Dave said...

People in Clearfield say "And that" all the time; I thought it was unique to us. Also, a friend of mine from Pennsylvania brought back deer bologna and it was awesome. This post made my mouth water.

Rebecca said...

This is so funny. Shawn and I were just talking about "awhile" yesterday trying to figure out where it came from.
The inflection thing - some of my kids are starting to do this and it drives me crazy.
You left on out though - people sometimes don't end their sentences. Have you ever heard someone say "Wanna go with". :)

Dr. Mark said...

I found the Cheesesteak place. This is good news for any Philly-goers.

Don't worry, Lindsay. Scrapple is never on the menu for us. But, David, bologna is. I tasted the deer bologna one time--excellent!

And Rebecca, "Wanna go with?" is classic.

Awesome post, Stacy.

Boquinha said...

Robynne, we miss you, too! You know, you're not so terribly far away . . . ;)

I wonder if "and that" is farm talk maybe? I mean, we're not really in hicksville or anything (I think the college helps with that), but the farming community is at the root of the history of this area.

"Wanna go with!" I was so hoping other locals would chime in on anything I'd missed. Thanks for that one!!

Mark, we have to try that place again. YUM. And we can get more pretzels and stuff with Lindsay and co. when they come!

Jimmy said...

Until I ready David's comment, I thought you'd solved the mystery of "and that" for me. A friend of mine says it all the time here. I was getting ready to ask him if he was raised in Pennsylvania.

You're going to disagree, but every time I've gone to PA I've been disappointed in the food. Ate at an Amish farm once. Looked so good and all homemade, but I bit into it and it lacked flavor. The Philly cheesestakes--lack flavor.

They need to be introduced to green and red chili.

J Fo said...

Emmy has been so rammy today! (Is that right?)

I love things like this! It's funny because the grammar girl that I am hates the things like "Let/Leave" but then again, it really is the local dialect and has a charm of it's own. I think I need to start a list of the So. Utahisms. I think it might be a long list...we are very much in the country even WITH a large University in the middle of town. I am DYING to visit you guys, too. Can't PA be a little closer to UT?!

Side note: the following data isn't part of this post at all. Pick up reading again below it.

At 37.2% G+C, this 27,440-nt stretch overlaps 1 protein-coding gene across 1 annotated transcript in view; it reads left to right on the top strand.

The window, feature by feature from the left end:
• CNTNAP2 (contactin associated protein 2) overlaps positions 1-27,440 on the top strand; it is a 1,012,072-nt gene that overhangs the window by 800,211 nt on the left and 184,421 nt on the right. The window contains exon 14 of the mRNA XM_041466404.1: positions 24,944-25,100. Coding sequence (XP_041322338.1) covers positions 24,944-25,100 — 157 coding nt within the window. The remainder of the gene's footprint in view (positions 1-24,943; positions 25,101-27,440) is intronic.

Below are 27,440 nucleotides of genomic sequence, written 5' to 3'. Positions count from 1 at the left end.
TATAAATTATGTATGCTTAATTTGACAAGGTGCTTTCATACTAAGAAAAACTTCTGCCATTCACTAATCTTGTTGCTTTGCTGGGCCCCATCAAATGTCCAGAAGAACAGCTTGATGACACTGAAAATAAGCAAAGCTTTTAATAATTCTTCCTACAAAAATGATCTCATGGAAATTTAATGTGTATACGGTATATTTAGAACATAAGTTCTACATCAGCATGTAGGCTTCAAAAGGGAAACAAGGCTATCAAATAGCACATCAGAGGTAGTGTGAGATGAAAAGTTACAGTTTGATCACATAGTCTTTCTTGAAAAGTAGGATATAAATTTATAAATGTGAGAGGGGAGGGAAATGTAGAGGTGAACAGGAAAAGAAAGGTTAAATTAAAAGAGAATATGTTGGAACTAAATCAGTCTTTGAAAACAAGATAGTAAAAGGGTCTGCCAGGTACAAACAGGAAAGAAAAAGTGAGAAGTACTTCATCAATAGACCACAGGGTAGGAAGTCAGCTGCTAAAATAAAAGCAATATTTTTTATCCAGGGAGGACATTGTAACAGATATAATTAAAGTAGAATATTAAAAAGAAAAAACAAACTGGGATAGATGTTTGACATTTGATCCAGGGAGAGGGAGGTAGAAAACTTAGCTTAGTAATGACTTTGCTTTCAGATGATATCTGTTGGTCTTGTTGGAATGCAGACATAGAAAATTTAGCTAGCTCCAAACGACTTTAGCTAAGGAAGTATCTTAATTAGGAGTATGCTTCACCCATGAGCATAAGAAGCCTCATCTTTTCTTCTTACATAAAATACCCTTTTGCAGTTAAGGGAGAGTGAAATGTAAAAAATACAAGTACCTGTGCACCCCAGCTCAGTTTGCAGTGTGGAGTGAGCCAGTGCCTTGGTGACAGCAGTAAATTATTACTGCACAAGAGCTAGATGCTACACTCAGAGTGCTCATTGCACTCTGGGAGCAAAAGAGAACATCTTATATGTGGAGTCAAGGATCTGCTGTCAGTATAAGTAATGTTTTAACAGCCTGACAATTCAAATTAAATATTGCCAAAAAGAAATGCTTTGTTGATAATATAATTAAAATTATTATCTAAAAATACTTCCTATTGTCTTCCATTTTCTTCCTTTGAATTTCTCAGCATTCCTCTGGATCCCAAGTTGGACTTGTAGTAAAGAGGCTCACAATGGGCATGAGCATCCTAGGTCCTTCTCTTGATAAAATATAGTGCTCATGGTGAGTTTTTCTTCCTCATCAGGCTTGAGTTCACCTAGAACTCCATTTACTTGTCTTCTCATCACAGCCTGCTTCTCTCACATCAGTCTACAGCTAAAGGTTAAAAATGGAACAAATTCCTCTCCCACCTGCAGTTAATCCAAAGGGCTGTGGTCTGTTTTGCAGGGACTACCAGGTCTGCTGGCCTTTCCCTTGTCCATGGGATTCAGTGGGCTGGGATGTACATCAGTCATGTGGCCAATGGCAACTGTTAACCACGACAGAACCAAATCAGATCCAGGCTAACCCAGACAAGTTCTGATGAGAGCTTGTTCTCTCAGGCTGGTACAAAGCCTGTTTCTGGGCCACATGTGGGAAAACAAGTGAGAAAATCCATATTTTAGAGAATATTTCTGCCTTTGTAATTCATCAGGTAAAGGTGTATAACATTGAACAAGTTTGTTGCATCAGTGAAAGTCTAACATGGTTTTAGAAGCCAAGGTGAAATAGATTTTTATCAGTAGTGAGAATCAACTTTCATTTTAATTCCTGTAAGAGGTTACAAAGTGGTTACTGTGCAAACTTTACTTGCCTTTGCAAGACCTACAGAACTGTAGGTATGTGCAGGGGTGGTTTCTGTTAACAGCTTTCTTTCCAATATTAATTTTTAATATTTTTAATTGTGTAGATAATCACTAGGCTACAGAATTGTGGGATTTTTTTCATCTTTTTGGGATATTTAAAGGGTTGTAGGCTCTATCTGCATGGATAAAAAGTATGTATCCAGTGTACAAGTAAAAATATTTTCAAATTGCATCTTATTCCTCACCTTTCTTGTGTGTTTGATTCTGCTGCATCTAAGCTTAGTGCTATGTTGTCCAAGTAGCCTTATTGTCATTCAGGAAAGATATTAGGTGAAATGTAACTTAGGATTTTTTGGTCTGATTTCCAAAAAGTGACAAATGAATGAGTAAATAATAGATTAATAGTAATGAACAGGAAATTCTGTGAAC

Boquinha said...

Jimmy, actually, I won't disagree with you. Having lived in Arizona where the Mexican food was AMAZINGLY delicious, you're right.

I actually don't always get why people here bother eating out just to order meatloaf or a chicken breast with mashed potatoes. You can make that at home! If I'm going to eat out, I want MEXICAN food or INDIAN food or 5-star seafood, you know? Green and red chili? Mmmmmm.

Someday we'll visit NM and try its goodness. But if you do come here, WE'LL cook good Portuguese food for you. That won't lack flavor. ;)

And most of the cheese steaks I've tried have just been okay except that one place -- YUM!

Jessica, yes! That's right! Isn't that a great word?? And I would love to read your list! And I would also love, love, love to have you guys visit.

Cristin said...

Love this post . . . oh my gosh all the local sayings and foods! Have you heard this one--'hain't it?' Instead of 'ain't' which drives me NUTS, people say 'hain't' which drives me even MORE nuts and I don't even know what kind of word it is. I'm married to a local (as you may know *grin*) and have heard this word on numerous occasions. Not from him so much, but other people for sure. Here it is in a sentence: "It's hot out today, hain't it?" I don't know how to even spell it.

And the food! I grew up a few hours from here and am part PA Dutch, so I'm definitely familiar with some of the food. I loved scrapple growing up (there--I admitted it) but can't touch the stuff anymore. And snacks! Just about everyone in our town ended up working at the Weis potato chip factory at some point. It was a rite of passage.

There was ALWAYS a jar of pickled beets and eggs (and pickled pigs' feet, if you must know) in my grandfather's refrigerator. I'm not a fan of the eggs, probably because I associate them with pigs' feet.